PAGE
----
In the modern workplace, computer systems are used every single day. Many employers rely on the fact that the usage of such computer systems can be monitored. However, considering the fact that these IT systems may easily be used for personal communication, what happens when an employee isn’t aware that their use of these systems is monitored?
In the latest blog post by Broadbents Solicitors, we take a look at privacy in the workplace and how such concerns can be handled.
It goes without saying that we all know that we shouldn’t be using IT systems in the workplace for personal use, especially during working hours. However, the line becomes a little more blurry when these systems are used within a lunch hour or outside of typical office hours.
If you plan to monitor the use of your internal computer systems, at any time of the day, you must inform your employees. Having a written document that states how you plan to monitor these systems will ensure that you have something tangible to turn to if privacy in the workplace concerns should arise.
When drawing up a workplace contract, you need to ensure the wording is clear and concise, reducing the likelihood of disputes arising.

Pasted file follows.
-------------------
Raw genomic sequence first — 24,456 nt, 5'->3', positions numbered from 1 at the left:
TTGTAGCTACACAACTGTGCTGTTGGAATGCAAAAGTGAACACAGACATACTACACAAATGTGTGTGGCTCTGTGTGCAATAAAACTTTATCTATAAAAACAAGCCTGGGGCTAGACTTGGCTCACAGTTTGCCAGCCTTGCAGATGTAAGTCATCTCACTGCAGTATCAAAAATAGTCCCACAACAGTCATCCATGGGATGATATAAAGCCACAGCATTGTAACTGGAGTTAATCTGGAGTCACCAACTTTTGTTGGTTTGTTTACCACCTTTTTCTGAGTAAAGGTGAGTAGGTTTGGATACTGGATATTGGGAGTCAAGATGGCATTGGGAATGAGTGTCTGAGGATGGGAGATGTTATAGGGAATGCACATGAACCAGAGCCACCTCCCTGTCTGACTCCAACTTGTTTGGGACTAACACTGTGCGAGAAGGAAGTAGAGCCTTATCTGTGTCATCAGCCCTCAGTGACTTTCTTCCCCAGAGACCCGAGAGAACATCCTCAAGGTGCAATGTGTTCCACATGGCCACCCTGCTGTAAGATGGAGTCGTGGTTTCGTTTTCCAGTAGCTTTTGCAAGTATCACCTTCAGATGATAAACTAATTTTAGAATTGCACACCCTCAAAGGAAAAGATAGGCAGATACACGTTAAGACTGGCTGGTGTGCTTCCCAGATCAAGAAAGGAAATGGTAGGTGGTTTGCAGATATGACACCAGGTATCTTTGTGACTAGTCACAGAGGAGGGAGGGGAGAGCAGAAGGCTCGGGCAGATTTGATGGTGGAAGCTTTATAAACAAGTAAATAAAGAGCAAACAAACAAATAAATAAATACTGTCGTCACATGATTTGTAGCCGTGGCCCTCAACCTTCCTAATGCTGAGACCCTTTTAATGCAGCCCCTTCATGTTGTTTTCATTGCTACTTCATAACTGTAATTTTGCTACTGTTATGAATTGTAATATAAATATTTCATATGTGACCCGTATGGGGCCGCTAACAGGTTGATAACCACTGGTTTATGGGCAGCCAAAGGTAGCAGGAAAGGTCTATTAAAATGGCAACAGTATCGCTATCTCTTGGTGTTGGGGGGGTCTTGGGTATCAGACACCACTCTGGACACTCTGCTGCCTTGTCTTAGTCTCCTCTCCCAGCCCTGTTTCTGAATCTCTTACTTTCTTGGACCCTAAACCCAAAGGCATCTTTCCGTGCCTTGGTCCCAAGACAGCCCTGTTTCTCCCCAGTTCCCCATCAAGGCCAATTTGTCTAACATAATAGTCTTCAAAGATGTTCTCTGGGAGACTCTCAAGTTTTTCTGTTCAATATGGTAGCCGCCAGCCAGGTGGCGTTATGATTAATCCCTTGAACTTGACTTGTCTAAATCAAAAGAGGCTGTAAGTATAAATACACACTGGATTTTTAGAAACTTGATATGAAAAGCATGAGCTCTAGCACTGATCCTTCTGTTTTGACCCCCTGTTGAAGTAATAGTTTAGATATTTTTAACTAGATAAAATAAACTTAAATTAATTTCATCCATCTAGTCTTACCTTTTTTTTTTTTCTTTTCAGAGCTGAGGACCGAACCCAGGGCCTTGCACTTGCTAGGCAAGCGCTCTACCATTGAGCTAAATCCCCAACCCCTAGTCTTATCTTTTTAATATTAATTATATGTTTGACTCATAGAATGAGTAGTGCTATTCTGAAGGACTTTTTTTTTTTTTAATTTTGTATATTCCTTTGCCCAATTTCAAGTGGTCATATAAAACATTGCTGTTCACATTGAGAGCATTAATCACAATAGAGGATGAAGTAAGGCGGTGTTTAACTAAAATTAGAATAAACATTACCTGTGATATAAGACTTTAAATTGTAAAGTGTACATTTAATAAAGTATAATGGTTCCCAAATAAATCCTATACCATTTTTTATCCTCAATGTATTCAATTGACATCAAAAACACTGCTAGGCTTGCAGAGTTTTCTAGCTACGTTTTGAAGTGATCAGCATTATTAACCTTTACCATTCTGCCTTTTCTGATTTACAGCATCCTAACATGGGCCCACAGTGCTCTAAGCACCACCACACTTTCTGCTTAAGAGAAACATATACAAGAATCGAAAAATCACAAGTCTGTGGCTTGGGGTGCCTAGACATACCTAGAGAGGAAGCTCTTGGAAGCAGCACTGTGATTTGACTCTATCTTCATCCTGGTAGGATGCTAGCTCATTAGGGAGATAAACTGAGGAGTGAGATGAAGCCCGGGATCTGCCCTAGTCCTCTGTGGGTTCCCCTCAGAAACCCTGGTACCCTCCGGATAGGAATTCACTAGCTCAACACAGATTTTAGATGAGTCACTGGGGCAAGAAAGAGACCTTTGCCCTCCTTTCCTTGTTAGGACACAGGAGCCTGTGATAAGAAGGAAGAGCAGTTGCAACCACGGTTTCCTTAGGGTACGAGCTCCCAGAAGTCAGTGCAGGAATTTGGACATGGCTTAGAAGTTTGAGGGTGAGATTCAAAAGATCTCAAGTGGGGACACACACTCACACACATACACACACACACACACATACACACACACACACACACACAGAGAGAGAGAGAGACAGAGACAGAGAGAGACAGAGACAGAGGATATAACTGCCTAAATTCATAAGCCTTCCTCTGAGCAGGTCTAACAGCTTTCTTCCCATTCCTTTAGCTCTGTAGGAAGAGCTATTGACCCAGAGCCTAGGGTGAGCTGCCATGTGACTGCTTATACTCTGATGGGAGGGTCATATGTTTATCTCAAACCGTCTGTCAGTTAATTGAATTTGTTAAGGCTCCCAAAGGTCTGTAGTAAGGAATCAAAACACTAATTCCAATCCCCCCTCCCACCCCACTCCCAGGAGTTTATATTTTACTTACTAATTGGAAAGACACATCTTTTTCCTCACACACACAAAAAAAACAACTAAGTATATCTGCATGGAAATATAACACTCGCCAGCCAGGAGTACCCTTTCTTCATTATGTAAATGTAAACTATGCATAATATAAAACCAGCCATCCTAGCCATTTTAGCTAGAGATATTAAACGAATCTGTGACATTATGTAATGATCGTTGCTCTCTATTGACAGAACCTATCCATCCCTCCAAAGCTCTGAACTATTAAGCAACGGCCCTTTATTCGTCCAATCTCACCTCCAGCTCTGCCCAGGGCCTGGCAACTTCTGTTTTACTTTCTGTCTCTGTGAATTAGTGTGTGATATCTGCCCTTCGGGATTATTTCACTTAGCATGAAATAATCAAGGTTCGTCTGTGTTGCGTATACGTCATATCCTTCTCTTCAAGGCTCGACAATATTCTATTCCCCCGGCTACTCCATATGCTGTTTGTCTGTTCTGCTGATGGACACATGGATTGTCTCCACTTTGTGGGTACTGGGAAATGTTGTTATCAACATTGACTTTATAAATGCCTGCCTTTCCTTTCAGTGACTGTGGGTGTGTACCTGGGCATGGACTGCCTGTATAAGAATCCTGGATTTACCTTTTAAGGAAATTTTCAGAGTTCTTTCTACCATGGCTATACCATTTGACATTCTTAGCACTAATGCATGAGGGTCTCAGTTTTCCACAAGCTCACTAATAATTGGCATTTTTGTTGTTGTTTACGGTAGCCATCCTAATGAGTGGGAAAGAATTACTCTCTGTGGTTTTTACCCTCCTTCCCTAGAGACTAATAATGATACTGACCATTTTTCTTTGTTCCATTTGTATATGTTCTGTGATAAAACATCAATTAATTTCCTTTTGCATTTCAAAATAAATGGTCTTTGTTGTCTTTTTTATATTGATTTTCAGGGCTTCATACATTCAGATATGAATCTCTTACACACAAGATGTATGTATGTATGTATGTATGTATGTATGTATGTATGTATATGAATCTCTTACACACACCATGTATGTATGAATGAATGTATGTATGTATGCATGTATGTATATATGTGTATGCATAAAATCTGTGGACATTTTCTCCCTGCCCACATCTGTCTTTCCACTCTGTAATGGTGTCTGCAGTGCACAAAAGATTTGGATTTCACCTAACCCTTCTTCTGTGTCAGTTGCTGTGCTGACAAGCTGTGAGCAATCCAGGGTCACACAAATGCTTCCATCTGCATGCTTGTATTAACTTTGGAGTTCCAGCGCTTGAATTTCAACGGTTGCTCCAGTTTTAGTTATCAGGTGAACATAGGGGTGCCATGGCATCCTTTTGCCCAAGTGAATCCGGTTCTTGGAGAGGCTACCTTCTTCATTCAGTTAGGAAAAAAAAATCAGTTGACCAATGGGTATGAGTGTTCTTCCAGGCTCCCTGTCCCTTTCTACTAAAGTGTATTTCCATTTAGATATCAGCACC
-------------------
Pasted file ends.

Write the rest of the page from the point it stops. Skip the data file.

An employment contract should include information such as the conditions that an employee will work in, rights, responsibilities and duties. As an employer, you will need to ensure that you make clear which parts of the contract are legally binding.
The specialist team at Broadbents Solicitors are experts in employment law and can help you ensure that all documents, including your employee handbook, are up to date and clear on matters such as privacy in the workplace. If you would like more information on the wide range of services we can offer, we welcome you to contact a member of our knowledgeable team. Please call, or use our online contact form today and we’ll get back to you as soon as possible.